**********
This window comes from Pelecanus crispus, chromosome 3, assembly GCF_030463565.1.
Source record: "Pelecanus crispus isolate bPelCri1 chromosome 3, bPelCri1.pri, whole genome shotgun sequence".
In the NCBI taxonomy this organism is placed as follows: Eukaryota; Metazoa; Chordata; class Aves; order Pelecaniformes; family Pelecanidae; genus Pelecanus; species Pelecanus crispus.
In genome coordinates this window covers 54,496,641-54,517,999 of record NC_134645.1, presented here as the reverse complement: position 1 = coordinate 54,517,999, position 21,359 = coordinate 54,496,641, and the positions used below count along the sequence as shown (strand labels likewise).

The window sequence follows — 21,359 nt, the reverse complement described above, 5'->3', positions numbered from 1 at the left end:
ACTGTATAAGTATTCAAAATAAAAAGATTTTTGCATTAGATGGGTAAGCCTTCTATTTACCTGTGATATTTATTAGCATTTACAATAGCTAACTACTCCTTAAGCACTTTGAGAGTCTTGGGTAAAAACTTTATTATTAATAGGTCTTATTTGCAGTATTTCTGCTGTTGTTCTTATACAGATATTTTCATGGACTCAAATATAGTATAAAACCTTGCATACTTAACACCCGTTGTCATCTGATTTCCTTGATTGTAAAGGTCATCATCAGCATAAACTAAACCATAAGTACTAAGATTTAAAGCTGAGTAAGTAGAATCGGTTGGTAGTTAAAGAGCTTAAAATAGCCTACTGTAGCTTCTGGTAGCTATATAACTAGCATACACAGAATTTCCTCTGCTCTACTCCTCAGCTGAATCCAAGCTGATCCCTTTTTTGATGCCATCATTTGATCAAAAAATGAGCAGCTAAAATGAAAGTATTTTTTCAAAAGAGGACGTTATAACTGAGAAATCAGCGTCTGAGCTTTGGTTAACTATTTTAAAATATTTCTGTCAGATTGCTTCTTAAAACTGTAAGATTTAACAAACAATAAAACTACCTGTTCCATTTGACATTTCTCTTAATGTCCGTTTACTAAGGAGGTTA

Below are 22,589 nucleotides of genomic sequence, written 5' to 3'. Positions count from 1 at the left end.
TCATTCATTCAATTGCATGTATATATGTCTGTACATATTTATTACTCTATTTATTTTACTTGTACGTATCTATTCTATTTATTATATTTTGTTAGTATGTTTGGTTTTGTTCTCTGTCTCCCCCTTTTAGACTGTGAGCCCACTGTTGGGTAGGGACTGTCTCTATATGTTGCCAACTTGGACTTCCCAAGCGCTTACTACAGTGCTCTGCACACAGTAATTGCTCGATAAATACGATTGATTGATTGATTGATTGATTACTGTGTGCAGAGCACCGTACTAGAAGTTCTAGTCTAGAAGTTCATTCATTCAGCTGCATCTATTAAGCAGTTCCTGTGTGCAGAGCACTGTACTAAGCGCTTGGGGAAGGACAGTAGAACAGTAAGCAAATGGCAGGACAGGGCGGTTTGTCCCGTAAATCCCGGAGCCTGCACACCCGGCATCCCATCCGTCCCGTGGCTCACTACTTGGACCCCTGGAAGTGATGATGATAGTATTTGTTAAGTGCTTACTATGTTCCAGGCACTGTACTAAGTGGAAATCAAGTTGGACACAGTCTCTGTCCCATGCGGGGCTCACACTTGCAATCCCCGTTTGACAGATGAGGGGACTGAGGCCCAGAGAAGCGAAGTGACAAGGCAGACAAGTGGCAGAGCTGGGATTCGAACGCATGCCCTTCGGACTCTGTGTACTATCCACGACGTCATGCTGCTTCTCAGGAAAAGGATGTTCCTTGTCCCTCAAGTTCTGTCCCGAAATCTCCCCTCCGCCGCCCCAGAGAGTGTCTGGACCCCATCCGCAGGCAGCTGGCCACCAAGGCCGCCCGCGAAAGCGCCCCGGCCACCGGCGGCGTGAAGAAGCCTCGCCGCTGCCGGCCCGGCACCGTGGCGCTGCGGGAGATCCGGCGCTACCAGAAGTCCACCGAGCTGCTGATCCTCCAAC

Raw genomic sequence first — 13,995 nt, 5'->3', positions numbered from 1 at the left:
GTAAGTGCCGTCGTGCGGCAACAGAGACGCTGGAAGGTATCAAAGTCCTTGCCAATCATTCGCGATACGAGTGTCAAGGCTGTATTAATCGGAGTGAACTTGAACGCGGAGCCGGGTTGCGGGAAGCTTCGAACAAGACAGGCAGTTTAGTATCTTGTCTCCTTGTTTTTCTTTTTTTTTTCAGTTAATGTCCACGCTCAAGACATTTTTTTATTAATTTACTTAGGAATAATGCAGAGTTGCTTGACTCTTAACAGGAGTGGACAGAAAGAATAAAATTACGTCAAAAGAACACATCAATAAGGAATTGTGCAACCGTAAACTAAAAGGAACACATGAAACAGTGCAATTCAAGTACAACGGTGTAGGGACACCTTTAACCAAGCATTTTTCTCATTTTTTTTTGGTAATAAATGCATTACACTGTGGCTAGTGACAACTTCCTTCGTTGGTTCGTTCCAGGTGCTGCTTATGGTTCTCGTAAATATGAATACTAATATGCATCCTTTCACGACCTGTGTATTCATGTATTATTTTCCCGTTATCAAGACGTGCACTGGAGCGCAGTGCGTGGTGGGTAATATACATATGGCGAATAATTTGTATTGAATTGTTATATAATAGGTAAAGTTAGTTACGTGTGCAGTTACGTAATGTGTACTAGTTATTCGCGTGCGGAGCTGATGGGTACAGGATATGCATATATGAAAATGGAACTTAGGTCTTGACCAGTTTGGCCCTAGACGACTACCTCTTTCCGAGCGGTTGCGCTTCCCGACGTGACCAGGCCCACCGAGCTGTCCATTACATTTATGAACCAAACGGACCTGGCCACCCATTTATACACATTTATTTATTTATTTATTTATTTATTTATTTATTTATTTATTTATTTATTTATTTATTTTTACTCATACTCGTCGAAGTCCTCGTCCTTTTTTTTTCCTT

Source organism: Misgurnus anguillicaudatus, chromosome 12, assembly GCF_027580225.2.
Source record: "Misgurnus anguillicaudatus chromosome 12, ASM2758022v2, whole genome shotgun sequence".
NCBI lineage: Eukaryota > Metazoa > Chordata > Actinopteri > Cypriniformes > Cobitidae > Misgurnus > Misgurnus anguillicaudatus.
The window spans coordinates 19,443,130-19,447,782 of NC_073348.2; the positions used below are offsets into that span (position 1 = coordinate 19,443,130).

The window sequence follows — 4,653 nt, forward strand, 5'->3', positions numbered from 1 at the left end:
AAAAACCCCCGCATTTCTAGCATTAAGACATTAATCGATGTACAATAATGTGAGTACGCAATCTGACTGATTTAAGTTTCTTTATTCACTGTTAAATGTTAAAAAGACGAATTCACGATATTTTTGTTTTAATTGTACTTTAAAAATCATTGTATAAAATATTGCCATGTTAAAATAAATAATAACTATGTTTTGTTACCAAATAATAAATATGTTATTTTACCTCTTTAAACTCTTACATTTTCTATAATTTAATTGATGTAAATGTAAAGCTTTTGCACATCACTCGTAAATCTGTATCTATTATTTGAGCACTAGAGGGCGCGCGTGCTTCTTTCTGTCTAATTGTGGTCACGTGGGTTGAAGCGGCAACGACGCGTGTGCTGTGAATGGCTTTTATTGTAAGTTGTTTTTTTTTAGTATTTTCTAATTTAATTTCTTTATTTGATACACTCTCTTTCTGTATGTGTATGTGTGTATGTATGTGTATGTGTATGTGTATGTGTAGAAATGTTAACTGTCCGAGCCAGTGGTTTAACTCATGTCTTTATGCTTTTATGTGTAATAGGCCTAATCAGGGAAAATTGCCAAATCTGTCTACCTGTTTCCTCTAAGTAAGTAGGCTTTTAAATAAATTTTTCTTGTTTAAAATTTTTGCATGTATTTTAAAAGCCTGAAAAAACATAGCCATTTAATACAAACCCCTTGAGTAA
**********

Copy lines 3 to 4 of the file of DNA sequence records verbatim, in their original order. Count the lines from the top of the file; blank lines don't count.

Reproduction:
In the NCBI taxonomy this organism is placed as follows: Eukaryota; Metazoa; Chordata; class Aves; order Pelecaniformes; family Pelecanidae; genus Pelecanus; species Pelecanus crispus.
In genome coordinates this window covers 54,496,641-54,517,999 of record NC_134645.1, presented here as the reverse complement: position 1 = coordinate 54,517,999, position 21,359 = coordinate 54,496,641, and the positions used below count along the sequence as shown (strand labels likewise).